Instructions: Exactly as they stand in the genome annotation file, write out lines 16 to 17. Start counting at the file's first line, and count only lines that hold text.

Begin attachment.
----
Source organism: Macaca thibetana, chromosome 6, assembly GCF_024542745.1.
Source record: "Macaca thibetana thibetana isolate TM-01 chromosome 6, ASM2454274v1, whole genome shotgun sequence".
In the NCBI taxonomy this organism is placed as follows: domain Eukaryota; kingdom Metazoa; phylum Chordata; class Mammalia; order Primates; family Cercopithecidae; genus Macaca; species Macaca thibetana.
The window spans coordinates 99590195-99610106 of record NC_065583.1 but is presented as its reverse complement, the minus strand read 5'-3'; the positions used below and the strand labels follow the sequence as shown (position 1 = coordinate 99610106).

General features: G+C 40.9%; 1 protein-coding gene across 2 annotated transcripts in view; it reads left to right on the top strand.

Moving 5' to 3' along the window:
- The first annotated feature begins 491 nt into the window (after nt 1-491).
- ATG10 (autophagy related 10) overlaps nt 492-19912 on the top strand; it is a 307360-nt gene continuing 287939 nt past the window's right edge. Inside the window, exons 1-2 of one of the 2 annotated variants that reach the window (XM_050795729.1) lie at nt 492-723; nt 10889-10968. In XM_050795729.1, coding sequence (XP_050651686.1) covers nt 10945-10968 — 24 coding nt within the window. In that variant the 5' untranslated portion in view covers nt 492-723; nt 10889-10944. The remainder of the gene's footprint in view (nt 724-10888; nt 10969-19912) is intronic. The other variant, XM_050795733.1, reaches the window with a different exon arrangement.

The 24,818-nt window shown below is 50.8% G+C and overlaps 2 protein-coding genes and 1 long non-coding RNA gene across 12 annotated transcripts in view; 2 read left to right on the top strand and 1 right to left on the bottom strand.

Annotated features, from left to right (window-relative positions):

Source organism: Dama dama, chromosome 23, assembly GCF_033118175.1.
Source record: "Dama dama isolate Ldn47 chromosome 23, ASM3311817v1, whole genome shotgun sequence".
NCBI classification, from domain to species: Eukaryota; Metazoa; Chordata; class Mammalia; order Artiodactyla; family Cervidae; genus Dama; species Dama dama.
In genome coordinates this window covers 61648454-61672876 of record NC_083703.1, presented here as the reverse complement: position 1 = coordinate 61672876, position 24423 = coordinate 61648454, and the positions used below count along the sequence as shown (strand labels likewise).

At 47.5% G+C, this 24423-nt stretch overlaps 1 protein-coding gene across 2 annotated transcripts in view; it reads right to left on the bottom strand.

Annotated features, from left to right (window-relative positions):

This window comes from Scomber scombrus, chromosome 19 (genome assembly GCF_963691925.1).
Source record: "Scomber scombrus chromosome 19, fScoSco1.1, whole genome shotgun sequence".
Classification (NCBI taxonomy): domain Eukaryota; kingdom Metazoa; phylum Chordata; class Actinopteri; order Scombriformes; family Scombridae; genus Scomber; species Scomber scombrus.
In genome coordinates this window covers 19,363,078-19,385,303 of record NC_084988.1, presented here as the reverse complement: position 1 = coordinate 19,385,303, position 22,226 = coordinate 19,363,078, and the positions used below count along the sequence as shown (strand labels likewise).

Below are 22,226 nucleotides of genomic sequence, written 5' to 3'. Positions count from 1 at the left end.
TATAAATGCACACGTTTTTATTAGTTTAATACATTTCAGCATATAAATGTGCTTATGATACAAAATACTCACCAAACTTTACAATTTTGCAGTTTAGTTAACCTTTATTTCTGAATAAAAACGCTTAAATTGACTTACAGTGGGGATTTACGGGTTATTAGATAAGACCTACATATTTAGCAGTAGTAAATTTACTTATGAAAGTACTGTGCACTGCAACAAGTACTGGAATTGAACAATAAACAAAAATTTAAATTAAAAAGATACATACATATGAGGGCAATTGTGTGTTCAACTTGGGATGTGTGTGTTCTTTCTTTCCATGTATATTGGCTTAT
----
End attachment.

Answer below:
Annotated features, from left to right (window-relative positions):

This window comes from Scomber scombrus, chromosome 19 (genome assembly GCF_963691925.1).